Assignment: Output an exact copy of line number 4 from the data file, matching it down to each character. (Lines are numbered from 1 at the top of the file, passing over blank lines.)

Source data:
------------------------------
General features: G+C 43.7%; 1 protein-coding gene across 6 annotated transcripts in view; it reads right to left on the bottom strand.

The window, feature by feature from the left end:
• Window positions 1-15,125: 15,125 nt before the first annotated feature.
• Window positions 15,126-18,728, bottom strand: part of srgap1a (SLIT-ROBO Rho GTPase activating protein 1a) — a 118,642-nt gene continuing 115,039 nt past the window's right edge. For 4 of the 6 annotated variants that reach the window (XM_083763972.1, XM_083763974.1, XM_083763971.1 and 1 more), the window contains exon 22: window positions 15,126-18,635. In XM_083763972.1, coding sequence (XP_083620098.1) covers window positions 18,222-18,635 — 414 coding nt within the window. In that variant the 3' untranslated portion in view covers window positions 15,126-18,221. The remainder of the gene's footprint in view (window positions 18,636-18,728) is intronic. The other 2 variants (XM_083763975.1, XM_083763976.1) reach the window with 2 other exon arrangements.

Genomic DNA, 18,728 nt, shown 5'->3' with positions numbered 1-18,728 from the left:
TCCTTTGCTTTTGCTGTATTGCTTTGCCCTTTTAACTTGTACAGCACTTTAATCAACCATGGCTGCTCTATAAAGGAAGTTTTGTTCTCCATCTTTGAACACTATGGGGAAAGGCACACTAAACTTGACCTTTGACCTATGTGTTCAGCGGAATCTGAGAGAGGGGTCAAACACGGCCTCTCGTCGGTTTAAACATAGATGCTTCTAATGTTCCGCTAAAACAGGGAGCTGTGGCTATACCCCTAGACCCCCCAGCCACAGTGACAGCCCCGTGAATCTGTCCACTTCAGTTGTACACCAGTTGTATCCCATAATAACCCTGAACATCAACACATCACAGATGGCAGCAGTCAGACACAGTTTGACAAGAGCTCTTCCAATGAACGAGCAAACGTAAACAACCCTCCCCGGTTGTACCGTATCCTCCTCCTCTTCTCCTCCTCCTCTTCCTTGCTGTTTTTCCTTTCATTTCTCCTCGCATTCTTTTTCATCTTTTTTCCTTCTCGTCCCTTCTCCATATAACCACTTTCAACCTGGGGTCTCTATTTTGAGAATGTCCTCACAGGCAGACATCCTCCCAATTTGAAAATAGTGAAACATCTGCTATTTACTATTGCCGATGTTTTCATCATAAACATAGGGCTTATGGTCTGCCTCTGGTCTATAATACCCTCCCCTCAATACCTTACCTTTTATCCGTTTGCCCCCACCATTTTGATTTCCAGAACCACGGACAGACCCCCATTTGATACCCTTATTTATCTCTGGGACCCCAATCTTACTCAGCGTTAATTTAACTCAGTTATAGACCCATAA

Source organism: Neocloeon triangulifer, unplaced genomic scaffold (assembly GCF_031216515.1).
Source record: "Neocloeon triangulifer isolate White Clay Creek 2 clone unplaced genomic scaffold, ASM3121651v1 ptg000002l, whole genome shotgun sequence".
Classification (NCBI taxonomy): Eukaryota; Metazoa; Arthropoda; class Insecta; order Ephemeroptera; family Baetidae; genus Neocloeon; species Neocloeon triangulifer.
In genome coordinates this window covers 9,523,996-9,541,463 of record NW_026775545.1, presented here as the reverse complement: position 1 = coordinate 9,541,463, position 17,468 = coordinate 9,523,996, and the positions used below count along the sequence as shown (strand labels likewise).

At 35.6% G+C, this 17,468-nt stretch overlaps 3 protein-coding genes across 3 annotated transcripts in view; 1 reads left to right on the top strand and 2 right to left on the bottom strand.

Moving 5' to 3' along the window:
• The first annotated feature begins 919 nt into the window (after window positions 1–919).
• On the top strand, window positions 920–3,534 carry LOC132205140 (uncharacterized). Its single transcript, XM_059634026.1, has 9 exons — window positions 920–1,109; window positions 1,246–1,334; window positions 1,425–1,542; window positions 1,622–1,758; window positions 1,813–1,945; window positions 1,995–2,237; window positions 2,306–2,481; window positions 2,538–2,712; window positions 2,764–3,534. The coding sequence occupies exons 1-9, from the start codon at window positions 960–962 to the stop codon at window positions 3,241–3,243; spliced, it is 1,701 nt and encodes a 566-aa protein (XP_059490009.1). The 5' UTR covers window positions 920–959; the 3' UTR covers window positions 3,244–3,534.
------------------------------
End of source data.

• Window positions 15,126-18,728, bottom strand: part of srgap1a (SLIT-ROBO Rho GTPase activating protein 1a) — a 118,642-nt gene continuing 115,039 nt past the window's right edge. For 4 of the 6 annotated variants that reach the window (XM_083763972.1, XM_083763974.1, XM_083763971.1 and 1 more), the window contains exon 22: window positions 15,126-18,635. In XM_083763972.1, coding sequence (XP_083620098.1) covers window positions 18,222-18,635 — 414 coding nt within the window. In that variant the 3' untranslated portion in view covers window positions 15,126-18,221. The remainder of the gene's footprint in view (window positions 18,636-18,728) is intronic. The other 2 variants (XM_083763975.1, XM_083763976.1) reach the window with 2 other exon arrangements.